Alaska Gov. Sarah Palin is having a particularly difficult time going national with her small town and family values theme without the cooperation of her family. During the campaign, Palin had to address the teenage pregnancy of her daughter Bristol. The campaign promptly announced that the teen father, Levi Johnston, would marry Bristol. (After the campaign, it was announced that the marriage was off). Then Britstol’s mother-in-law, Sherry Johnston, was arrested as a drug dealer. Now, Todd Palin’s half-sister, Diana Palin, 35, has been arrested for burglary while Levi Johnston has accepted an invitation to participate in a tell-all, tabloid show (The Tyra Banks Show).
I tend to be less interested in the family problems of celebrities and rarely post such stories unless they have legal or policy implications. However, Palin represents a damaging trend in American politics that portrays her family and small town as somehow morally superior or more patriotic than the rest of the country. Just as Gary Hart could not object to people following his private life when he invited the scrutiny, Palin cannot both use her family and town as a model and then condemn the media attention that follows such a campaign.
The ongoing episodes of Palin Peyton Place should focus attention on the need for politicians to move away from the moralistic and divisive politics that characterized the Palin “small town values and family values” campaign. Had Palin not used her family and her town as a critical part of her campaign, such matters would be dismissed as matter for tabloid interest alone.
Diana Palin was arrested in Sarah Palin’s hometown of Wasilla allegedly breaking into a house in a robbery attempt. Police say that the house had already been burgled twice that week and Diana went straight to a bedroom cabinet where cash was stowed. She was surprised by the owner, Theodore Turcott, with a handgun who emerged from the bathroom.
To make things worse, Diana brought her 4-year-old daughter on the job and the four-year-old came into the house during the attempted burglary in a scene much like the one recently in Washington state.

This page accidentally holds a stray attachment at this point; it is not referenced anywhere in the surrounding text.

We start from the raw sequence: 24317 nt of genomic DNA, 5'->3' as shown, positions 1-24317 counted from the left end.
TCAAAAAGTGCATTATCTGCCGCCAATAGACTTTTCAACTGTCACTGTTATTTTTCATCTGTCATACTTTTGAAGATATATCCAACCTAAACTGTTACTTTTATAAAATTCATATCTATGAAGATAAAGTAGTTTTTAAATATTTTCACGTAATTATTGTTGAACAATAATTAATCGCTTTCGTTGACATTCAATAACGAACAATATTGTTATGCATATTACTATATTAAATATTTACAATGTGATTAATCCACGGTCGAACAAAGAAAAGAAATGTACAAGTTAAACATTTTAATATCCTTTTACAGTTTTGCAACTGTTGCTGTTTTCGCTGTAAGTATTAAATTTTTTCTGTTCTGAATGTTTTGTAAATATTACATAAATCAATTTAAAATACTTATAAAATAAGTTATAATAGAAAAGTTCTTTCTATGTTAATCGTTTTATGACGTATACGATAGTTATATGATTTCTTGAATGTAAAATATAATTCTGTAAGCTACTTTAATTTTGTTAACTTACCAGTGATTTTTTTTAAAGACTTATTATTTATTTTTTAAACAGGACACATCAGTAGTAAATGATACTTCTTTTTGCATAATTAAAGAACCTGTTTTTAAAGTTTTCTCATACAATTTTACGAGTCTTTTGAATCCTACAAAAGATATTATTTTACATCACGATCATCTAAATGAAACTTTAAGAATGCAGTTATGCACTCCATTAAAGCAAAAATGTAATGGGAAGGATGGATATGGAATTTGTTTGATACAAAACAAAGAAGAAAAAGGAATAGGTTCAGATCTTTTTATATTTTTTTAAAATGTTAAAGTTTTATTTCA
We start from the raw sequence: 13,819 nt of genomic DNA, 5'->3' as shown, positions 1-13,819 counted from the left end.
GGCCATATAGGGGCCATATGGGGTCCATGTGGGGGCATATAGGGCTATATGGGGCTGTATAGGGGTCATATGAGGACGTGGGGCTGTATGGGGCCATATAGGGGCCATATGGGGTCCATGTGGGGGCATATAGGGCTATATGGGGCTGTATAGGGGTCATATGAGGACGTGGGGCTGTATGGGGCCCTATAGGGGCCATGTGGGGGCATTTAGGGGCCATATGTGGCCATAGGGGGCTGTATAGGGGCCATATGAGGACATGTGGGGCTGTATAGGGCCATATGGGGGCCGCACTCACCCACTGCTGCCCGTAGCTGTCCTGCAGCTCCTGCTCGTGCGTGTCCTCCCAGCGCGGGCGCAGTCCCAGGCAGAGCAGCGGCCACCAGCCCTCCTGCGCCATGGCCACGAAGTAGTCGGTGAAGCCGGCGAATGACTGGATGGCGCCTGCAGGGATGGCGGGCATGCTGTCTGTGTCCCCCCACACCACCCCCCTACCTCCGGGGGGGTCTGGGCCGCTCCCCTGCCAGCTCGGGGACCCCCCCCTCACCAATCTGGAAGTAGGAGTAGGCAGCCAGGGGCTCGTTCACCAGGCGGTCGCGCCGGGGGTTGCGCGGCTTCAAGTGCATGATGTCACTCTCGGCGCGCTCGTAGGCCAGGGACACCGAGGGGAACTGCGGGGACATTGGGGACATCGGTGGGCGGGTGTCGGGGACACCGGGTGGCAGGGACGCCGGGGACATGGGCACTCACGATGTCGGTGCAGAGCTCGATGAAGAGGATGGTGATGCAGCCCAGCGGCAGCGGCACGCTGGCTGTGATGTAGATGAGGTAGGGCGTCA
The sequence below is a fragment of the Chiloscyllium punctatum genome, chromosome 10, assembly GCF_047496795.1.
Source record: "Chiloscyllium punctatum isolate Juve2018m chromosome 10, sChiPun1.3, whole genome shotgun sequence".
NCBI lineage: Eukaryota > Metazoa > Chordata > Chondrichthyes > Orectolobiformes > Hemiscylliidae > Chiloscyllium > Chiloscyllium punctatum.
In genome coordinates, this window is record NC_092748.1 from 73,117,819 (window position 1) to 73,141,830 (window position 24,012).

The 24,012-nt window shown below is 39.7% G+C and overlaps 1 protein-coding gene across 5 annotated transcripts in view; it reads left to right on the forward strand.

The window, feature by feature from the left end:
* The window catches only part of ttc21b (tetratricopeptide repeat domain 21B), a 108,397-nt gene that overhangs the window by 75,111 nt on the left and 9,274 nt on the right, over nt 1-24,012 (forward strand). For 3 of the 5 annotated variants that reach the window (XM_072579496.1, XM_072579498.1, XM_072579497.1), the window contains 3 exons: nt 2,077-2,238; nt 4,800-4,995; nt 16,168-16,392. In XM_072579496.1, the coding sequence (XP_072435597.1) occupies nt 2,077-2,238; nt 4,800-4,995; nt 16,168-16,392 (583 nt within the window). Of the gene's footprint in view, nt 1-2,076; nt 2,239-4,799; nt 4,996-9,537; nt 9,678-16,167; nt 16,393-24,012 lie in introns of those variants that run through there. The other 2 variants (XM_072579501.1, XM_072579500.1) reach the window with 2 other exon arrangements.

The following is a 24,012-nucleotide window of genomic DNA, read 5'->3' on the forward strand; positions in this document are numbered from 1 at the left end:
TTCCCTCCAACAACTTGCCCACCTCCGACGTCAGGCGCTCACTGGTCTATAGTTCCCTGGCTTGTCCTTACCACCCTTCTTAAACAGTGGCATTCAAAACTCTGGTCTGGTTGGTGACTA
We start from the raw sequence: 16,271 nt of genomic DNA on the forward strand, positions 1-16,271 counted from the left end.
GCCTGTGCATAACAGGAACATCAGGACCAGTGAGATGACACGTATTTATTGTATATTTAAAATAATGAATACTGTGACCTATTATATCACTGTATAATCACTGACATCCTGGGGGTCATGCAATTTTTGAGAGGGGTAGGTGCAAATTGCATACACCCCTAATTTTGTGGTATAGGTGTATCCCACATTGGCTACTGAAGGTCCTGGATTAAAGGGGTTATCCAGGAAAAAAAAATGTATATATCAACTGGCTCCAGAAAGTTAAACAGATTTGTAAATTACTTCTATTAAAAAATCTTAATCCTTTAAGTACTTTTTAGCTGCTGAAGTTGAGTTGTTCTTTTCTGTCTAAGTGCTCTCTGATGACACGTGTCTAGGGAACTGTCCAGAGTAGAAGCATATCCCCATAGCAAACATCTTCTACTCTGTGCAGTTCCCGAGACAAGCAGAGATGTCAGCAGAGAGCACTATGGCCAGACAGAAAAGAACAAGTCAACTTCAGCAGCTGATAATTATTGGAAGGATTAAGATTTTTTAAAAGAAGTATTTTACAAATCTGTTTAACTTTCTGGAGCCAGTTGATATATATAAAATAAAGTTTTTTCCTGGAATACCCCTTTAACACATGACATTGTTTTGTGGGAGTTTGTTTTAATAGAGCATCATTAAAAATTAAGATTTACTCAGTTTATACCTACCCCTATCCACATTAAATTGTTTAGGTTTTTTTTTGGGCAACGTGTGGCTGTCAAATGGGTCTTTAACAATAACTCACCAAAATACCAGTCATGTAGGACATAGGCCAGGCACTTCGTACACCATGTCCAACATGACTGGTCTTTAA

While such family felons is not good for any politician, Palin has emphasized family and small town values to distinguish her from politicians from major cities. She also emphasized her own family as such a model. Obviously, she can hardly be blamed for the actions of family members, but the entire thrust of the campaign insulted many people who felt that the Palin campaign was suggesting that liberal and big city families were somehow morally wanting.
In the meantime, Sarah Palin’s representative released a blistering statement on Levi Johnston’s
tell-all segment on Tyra Banks where he reportedly discussed issues like his sex life with Bristol and what he views as her hostile or strange behavior. The Palin family stated:
“Bristol did not even know Levi was going on the show. We’re disappointed that Levi and his family, in a quest for fame, attention, and fortune, are engaging in flat-out lies, gross exaggeration, and even distortion of their relationship. Bristol’s focus will remain on raising Tripp, completing her education, and advocating abstinence. . . . It is unfortunate that Levi finds it more appealing to exploit his previous relationship with Bristol than to contribute to the well being of the child. . . . Bristol realizes now that she made a mistake in her relationship and is the one taking responsibility for their actions.”
I have no intention in watching the show and frankly agreed with Sarah Palin that Levi is a creep for doing such a show. However, for those of us who object to the incorporation of religion into politics by Palin and others, this is really a case of the chickens coming home to roost. The problem with using your family as a national model — if not political props — is that the image rises or falls on the family. More importantly, the suggestion that small towns like Wasilla are morally superior or more patriotic was a classic divide-and-conquer political ploy that has now backfired mightily for the Palin camp. From witchhunters to oxycotin dealers, Wasilla has not proven a particularly great model for such national exposure as the superior way of life.
In the meantime, Palin was dumped as the speaker for a major dinner in Washington in an open tiff with Republican leaders, here.
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